July 3, 2020: The number of working hours lost across the world in the first half of 2020 was significantly worse than previously estimated, while the highly uncertain recovery in the second half of the year will not be enough to go back to pre-pandemic levels, even in the best scenario, and risks seeing continuing large scale job losses, warns the International Labour Organization (ILO).
According to the ILO Monitor: COVID-19 and the world of work: 5th Edition, there was a 14 per cent drop in global working hours during the second quarter of 2020, equivalent to the loss of 400 million full-time jobs (based on a 48-hour working week). This is a sharp increase on the previous Monitor’s estimate (issued on May 27), of a 10.7 per cent drop (305 million jobs).
The new figures reflect the worsening situation in many regions over the past weeks, especially in developing economies. Regionally, working time losses for the second quarter were: Americas (18.3 per cent), Europe and Central Asia (13.9 per cent), Asia and the Pacific (13.5 per cent), Arab States (13.2 per cent), and Africa (12.1 per cent).
The vast majority of the world’s workers (93 per cent) continue to live in countries with some sort of workplace closures, with the Americas experiencing the greatest restrictions.
Key challenges ahead
While countries have adopted policy measures with unprecedented speed and scope, the Monitor highlights some key challenges ahead:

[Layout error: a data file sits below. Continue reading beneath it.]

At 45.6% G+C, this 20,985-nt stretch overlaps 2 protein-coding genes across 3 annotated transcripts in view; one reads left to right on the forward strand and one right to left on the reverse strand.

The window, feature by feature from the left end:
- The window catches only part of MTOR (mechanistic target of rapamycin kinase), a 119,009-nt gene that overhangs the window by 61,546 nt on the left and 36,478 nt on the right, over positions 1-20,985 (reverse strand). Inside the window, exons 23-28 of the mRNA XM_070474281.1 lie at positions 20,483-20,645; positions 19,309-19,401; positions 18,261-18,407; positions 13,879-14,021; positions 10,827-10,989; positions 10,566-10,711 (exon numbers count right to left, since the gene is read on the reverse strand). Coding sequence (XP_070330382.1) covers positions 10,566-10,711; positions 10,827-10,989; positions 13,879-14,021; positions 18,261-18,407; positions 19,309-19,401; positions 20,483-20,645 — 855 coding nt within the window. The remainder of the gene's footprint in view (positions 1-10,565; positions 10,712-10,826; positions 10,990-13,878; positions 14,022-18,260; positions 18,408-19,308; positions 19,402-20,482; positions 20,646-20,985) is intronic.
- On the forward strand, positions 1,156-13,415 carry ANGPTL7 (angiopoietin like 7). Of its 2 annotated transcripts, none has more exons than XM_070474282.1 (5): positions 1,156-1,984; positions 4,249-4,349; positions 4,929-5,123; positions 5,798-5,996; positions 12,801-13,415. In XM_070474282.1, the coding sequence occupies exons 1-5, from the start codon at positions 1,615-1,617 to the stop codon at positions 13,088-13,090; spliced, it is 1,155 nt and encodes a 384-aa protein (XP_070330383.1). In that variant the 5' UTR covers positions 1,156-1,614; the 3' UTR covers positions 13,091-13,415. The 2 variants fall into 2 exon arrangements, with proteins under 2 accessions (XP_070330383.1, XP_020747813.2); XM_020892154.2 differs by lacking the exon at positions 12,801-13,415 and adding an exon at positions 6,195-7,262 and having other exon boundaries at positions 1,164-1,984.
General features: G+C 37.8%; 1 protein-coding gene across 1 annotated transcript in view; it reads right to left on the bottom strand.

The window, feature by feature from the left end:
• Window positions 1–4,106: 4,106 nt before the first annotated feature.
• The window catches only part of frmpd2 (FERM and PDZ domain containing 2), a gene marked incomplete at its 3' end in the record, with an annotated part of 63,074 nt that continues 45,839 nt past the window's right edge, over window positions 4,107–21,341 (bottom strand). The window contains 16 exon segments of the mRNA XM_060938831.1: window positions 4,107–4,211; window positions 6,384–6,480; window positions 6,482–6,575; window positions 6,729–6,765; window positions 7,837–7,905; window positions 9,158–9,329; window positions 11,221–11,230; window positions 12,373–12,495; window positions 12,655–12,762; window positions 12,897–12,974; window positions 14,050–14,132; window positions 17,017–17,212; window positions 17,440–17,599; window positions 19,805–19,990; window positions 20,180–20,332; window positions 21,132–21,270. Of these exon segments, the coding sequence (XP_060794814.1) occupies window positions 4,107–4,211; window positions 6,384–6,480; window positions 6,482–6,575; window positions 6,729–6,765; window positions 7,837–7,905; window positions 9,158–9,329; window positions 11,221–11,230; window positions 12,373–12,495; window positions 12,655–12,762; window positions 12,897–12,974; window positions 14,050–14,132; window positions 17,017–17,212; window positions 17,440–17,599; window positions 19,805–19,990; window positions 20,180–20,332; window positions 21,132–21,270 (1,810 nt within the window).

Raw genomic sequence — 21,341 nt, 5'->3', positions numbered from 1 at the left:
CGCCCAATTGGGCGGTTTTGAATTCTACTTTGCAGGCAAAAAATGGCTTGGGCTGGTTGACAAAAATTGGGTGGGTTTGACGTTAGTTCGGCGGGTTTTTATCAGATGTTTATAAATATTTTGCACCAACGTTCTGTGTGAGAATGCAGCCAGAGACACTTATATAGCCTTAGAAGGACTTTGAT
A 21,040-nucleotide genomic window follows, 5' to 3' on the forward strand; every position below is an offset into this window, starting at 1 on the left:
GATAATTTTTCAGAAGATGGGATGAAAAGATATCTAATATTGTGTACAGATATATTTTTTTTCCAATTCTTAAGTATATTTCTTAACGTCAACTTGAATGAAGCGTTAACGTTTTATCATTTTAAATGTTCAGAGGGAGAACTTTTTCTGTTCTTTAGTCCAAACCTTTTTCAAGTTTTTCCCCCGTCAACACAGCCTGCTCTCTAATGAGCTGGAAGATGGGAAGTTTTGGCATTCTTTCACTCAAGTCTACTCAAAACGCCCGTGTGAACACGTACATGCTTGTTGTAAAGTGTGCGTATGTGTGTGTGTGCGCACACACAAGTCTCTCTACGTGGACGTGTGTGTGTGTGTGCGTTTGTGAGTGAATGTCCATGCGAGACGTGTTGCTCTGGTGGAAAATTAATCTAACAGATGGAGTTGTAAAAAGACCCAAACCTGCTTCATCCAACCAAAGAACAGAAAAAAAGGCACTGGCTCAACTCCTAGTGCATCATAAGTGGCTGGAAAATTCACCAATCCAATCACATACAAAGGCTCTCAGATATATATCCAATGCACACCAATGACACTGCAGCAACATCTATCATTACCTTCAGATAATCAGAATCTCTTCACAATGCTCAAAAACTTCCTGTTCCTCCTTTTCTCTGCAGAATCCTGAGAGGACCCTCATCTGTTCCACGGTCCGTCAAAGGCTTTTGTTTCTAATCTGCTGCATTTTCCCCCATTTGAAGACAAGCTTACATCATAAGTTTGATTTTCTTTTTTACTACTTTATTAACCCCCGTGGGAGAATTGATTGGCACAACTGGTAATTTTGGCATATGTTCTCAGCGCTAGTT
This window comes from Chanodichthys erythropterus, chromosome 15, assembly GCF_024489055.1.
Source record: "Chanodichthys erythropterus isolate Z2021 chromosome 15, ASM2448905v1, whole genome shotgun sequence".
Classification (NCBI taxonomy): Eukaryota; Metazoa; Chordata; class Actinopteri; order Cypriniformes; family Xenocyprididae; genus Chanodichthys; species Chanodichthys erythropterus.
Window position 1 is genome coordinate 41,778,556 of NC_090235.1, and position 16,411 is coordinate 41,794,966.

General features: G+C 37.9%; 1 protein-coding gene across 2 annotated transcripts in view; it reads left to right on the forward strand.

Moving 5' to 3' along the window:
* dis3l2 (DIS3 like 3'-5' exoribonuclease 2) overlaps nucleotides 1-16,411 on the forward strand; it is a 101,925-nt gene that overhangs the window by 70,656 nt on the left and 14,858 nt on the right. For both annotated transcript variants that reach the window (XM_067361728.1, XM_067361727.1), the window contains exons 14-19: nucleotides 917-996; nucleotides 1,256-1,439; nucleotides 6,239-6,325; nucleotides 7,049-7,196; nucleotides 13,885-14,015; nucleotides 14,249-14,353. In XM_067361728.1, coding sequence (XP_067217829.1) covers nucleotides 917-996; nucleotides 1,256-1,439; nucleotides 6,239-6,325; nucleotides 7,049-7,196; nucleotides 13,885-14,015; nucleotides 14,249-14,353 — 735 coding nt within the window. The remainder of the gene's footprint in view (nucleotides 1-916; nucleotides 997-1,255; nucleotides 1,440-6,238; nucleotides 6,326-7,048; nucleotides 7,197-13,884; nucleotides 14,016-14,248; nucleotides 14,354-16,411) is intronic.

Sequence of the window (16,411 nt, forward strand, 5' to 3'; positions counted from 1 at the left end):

Finding the right balance and sequencing of health, economic and social and policy interventions to produce optimal sustainable labour market outcomes.
Implementing and sustaining policy interventions at the necessary scale when resources are likely to be increasingly constrained.
Protecting and promoting the conditions of vulnerable, disadvantaged and hard-hit groups to make labour markets fairer and more equitable.
Securing international solidarity and support, especially for emerging and developing countries.
Strengthening social dialogue and respect for rights.
“The decisions we adopt now will echo in the years to come and beyond 2030. Although countries are at different stages of the pandemic and a lot has been done, we need to redouble our efforts if we want to come out of this crisis in a better shape than when it started,” said ILO Director-General Guy Ryder.